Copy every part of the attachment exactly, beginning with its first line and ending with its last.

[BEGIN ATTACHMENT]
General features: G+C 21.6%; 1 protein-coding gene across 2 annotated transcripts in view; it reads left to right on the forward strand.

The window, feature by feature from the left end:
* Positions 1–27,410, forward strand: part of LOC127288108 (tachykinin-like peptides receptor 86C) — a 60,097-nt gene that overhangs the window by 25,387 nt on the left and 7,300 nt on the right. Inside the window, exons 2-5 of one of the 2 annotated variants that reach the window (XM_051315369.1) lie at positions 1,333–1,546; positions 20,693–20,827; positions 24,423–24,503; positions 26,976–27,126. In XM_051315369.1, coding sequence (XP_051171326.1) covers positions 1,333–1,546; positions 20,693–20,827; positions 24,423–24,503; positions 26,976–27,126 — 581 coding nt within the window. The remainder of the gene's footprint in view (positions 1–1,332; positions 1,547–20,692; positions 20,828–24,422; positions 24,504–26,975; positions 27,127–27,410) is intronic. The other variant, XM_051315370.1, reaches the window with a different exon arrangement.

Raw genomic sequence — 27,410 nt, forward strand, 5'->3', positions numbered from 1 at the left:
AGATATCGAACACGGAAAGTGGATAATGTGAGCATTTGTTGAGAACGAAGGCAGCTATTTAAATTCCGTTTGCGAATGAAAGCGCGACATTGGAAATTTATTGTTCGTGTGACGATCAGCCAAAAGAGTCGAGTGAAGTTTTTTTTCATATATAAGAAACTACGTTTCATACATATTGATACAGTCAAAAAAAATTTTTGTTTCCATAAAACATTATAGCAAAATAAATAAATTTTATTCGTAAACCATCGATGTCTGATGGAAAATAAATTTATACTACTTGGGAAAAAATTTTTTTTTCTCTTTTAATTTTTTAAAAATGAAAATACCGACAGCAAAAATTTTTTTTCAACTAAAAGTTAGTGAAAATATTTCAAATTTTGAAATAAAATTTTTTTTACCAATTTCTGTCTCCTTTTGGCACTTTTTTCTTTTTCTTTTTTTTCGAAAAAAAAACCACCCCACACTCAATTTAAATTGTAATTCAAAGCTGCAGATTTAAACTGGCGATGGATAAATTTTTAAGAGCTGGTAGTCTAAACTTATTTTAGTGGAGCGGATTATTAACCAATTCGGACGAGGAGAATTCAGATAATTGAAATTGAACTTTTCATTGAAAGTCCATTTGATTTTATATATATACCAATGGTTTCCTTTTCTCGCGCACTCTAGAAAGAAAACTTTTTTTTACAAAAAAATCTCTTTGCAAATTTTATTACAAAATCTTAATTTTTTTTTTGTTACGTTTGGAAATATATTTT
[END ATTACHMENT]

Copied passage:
General features: G+C 21.6%; 1 protein-coding gene across 2 annotated transcripts in view; it reads left to right on the forward strand.

The window, feature by feature from the left end:
* Positions 1–27,410, forward strand: part of LOC127288108 (tachykinin-like peptides receptor 86C) — a 60,097-nt gene that overhangs the window by 25,387 nt on the left and 7,300 nt on the right. Inside the window, exons 2-5 of one of the 2 annotated variants that reach the window (XM_051315369.1) lie at positions 1,333–1,546; positions 20,693–20,827; positions 24,423–24,503; positions 26,976–27,126. In XM_051315369.1, coding sequence (XP_051171326.1) covers positions 1,333–1,546; positions 20,693–20,827; positions 24,423–24,503; positions 26,976–27,126 — 581 coding nt within the window. The remainder of the gene's footprint in view (positions 1–1,332; positions 1,547–20,692; positions 20,828–24,422; positions 24,504–26,975; positions 27,127–27,410) is intronic. The other variant, XM_051315370.1, reaches the window with a different exon arrangement.

Raw genomic sequence — 27,410 nt, forward strand, 5'->3', positions numbered from 1 at the left:
AGATATCGAACACGGAAAGTGGATAATGTGAGCATTTGTTGAGAACGAAGGCAGCTATTTAAATTCCGTTTGCGAATGAAAGCGCGACATTGGAAATTTATTGTTCGTGTGACGATCAGCCAAAAGAGTCGAGTGAAGTTTTTTTTCATATATAAGAAACTACGTTTCATACATATTGATACAGTCAAAAAAAATTTTTGTTTCCATAAAACATTATAGCAAAATAAATAAATTTTATTCGTAAACCATCGATGTCTGATGGAAAATAAATTTATACTACTTGGGAAAAAATTTTTTTTTCTCTTTTAATTTTTTAAAAATGAAAATACCGACAGCAAAAATTTTTTTTCAACTAAAAGTTAGTGAAAATATTTCAAATTTTGAAATAAAATTTTTTTTACCAATTTCTGTCTCCTTTTGGCACTTTTTTCTTTTTCTTTTTTTTCGAAAAAAAAACCACCCCACACTCAATTTAAATTGTAATTCAAAGCTGCAGATTTAAACTGGCGATGGATAAATTTTTAAGAGCTGGTAGTCTAAACTTATTTTAGTGGAGCGGATTATTAACCAATTCGGACGAGGAGAATTCAGATAATTGAAATTGAACTTTTCATTGAAAGTCCATTTGATTTTATATATATACCAATGGTTTCCTTTTCTCGCGCACTCTAGAAAGAAAACTTTTTTTTACAAAAAAATCTCTTTGCAAATTTTATTACAAAATCTTAATTTTTTTTTTGTTACGTTTGGAAATATATTTT